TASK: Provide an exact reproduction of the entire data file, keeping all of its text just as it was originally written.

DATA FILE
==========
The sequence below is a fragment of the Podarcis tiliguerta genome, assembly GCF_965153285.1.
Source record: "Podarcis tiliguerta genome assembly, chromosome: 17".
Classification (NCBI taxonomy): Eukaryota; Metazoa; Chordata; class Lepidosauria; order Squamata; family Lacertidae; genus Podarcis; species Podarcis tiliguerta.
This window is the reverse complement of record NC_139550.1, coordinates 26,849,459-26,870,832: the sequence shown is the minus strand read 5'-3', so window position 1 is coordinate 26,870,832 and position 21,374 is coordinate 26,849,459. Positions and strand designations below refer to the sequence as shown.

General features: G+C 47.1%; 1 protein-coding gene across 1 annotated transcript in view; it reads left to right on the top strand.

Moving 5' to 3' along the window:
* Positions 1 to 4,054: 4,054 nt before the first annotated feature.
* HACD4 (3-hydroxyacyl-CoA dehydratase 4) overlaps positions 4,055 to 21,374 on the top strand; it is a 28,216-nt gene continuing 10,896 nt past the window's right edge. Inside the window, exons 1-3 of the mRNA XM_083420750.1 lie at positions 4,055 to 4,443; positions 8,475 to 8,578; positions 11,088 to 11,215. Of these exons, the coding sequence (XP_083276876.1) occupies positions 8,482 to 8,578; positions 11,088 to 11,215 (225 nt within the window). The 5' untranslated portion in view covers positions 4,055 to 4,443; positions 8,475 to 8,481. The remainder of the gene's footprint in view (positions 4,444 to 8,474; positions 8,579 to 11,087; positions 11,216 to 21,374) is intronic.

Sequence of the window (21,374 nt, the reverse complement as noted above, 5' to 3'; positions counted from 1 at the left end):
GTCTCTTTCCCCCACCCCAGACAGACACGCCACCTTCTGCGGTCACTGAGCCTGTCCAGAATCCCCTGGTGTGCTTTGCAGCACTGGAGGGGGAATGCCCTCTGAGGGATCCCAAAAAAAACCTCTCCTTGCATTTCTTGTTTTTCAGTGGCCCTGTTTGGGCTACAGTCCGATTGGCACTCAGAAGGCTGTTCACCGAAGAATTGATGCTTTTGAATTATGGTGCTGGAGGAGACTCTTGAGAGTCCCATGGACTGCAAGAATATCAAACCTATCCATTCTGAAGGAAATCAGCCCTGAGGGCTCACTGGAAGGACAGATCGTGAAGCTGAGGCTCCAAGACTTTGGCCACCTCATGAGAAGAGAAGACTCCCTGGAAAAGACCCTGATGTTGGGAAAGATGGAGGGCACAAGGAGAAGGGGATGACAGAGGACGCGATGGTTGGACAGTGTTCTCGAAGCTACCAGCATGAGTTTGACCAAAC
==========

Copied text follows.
The sequence below is a fragment of the Podarcis tiliguerta genome, assembly GCF_965153285.1.
Source record: "Podarcis tiliguerta genome assembly, chromosome: 17".
Classification (NCBI taxonomy): Eukaryota; Metazoa; Chordata; class Lepidosauria; order Squamata; family Lacertidae; genus Podarcis; species Podarcis tiliguerta.
This window is the reverse complement of record NC_139550.1, coordinates 26,849,459-26,870,832: the sequence shown is the minus strand read 5'-3', so window position 1 is coordinate 26,870,832 and position 21,374 is coordinate 26,849,459. Positions and strand designations below refer to the sequence as shown.

General features: G+C 47.1%; 1 protein-coding gene across 1 annotated transcript in view; it reads left to right on the top strand.

Moving 5' to 3' along the window:
* Positions 1 to 4,054: 4,054 nt before the first annotated feature.
* HACD4 (3-hydroxyacyl-CoA dehydratase 4) overlaps positions 4,055 to 21,374 on the top strand; it is a 28,216-nt gene continuing 10,896 nt past the window's right edge. Inside the window, exons 1-3 of the mRNA XM_083420750.1 lie at positions 4,055 to 4,443; positions 8,475 to 8,578; positions 11,088 to 11,215. Of these exons, the coding sequence (XP_083276876.1) occupies positions 8,482 to 8,578; positions 11,088 to 11,215 (225 nt within the window). The 5' untranslated portion in view covers positions 4,055 to 4,443; positions 8,475 to 8,481. The remainder of the gene's footprint in view (positions 4,444 to 8,474; positions 8,579 to 11,087; positions 11,216 to 21,374) is intronic.

Sequence of the window (21,374 nt, the reverse complement as noted above, 5' to 3'; positions counted from 1 at the left end):
GTCTCTTTCCCCCACCCCAGACAGACACGCCACCTTCTGCGGTCACTGAGCCTGTCCAGAATCCCCTGGTGTGCTTTGCAGCACTGGAGGGGGAATGCCCTCTGAGGGATCCCAAAAAAAACCTCTCCTTGCATTTCTTGTTTTTCAGTGGCCCTGTTTGGGCTACAGTCCGATTGGCACTCAGAAGGCTGTTCACCGAAGAATTGATGCTTTTGAATTATGGTGCTGGAGGAGACTCTTGAGAGTCCCATGGACTGCAAGAATATCAAACCTATCCATTCTGAAGGAAATCAGCCCTGAGGGCTCACTGGAAGGACAGATCGTGAAGCTGAGGCTCCAAGACTTTGGCCACCTCATGAGAAGAGAAGACTCCCTGGAAAAGACCCTGATGTTGGGAAAGATGGAGGGCACAAGGAGAAGGGGATGACAGAGGACGCGATGGTTGGACAGTGTTCTCGAAGCTACCAGCATGAGTTTGACCAAAC